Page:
Landlords have specific rights to issue termination notices if a tenant is failing to carry out their duties as tenants such as failing to pay rent, causing nuisance or breaching the tenancy agreement. Provisions in legislation for terminations without grounds are unnecessary and unacceptable, especially in the context of the social housing tenancies of Aboriginal and Torres Strait Islander people.

In light of the systemic market issues of housing affordability and appropriateness which impact disproportionately on indigenous tenants, law reform is necessary to remove the power of landlords to issue termination notice without grounds.  Until that reform is implemented, social housing landlords should, as a matter of policy, always ensure that a tenant knows why the landlord is considering termination, and give the tenant an opportunity to respond, and never use termination notices without grounds where an alternative notice with grounds is available.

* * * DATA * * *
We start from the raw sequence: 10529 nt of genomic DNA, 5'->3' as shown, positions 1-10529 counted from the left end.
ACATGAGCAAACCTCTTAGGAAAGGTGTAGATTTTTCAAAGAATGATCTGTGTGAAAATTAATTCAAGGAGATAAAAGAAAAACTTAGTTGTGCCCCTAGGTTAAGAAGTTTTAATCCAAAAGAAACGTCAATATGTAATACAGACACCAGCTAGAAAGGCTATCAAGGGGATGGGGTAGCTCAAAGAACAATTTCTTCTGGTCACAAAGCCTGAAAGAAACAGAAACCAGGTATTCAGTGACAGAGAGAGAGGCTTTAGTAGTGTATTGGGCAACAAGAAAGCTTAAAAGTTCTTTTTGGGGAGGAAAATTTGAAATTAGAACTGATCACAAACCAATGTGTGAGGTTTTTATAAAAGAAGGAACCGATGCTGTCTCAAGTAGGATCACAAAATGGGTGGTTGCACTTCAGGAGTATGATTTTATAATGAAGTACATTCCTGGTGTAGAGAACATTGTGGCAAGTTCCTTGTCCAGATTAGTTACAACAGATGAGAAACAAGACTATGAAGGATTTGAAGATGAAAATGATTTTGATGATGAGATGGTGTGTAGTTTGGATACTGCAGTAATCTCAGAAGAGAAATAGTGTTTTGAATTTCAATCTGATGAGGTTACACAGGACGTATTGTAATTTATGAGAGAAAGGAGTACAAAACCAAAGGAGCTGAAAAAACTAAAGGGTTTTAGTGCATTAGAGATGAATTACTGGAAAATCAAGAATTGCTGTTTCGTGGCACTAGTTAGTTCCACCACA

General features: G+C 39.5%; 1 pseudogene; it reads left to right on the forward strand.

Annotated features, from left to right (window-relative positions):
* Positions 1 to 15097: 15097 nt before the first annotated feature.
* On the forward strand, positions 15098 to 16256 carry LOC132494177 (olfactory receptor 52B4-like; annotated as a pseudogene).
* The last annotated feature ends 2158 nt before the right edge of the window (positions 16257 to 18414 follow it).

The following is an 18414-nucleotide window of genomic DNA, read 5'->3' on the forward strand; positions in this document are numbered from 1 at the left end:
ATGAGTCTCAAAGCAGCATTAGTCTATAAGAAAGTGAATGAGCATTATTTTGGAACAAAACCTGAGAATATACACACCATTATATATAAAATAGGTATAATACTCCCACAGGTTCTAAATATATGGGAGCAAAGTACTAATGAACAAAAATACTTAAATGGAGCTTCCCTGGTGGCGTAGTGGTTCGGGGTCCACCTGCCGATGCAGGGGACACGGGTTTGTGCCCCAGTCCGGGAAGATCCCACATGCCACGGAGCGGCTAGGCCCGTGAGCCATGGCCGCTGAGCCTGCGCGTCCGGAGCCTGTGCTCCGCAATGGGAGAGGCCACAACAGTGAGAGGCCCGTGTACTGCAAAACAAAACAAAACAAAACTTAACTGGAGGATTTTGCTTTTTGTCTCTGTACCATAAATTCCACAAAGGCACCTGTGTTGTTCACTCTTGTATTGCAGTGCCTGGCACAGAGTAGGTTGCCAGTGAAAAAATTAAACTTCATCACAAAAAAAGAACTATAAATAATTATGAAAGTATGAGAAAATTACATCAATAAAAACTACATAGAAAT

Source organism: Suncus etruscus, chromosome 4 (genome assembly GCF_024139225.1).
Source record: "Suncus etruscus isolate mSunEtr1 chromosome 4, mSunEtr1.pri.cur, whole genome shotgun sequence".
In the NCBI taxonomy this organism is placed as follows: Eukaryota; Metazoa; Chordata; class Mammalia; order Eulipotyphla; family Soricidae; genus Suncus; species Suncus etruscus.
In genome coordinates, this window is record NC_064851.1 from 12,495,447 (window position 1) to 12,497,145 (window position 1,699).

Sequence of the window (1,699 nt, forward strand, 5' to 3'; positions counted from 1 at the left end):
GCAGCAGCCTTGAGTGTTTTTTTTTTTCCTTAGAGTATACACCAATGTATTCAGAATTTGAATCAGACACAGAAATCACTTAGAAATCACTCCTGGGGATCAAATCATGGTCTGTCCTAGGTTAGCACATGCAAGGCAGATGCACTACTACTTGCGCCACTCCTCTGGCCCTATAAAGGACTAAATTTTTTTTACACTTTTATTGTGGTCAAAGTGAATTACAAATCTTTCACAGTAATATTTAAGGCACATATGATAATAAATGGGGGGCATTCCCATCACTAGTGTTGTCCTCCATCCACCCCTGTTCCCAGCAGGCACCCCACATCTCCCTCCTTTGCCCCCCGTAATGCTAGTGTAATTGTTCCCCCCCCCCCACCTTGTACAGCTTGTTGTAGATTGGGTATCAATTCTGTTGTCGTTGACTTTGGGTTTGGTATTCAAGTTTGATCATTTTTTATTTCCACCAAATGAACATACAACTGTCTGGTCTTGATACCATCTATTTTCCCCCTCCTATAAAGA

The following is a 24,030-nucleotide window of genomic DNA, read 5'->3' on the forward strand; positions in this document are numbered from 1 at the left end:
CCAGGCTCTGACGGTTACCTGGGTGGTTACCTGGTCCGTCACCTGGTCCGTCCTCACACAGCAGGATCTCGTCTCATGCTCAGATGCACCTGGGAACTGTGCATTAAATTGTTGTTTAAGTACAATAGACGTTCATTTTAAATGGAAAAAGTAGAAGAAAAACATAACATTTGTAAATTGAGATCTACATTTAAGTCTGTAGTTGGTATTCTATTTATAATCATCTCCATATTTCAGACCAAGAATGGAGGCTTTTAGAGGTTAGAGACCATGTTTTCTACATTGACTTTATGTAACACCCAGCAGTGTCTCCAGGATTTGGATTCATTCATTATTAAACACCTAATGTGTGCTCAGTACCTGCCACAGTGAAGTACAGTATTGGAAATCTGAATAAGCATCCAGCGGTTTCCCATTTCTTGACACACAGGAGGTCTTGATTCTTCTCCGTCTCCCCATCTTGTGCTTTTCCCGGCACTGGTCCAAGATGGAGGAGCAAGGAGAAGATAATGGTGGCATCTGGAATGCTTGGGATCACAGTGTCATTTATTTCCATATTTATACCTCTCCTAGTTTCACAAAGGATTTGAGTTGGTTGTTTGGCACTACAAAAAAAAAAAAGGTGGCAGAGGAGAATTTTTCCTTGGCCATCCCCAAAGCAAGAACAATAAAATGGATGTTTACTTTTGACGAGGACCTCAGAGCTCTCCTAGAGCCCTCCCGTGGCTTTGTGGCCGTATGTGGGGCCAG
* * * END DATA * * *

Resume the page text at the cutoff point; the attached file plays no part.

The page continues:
Law reform is also necessary to give the Tribunal discretion to consider tenants’ specific cultural needs and prospects of securing affordable and appropriate long-term housing before making termination orders, whatever the grounds.

I would like to highlight to efforts of the Aboriginal Tenancy Advice and Advocacy Services (TAAS) in providing critical and holistic assistance to Aboriginal and Torres Strait Islander tenants across New South Wales. 

Greater Sydney Aboriginal TAAS, Western Aboriginal TAAS, Murra Mia (Southern) Aboriginal TAAS and Northern Aboriginal TAAS work provide vital targeted assistance to Aboriginal tenants facing substantial disadvantage and experiencing complex legal issues. The Aboriginal TAAS understand and address the systemic barriers that Aboriginal and Torres Strait Islander tenants face in dealing with the legal system. They travel extensively throughout New South Wales to offer accessible and effective advice and advocacy assistance and provide intensive case management support to vulnerable tenants with complex needs. The Aboriginal TAAS work to address the underlying causes of tenancy issues by working collaboratively with key stakeholders and communities to achieve pragmatic, innovative and holistic solutions and liaising closely with community services such as health, housing and financial counselling services to identify and address clients’ unmet broader needs.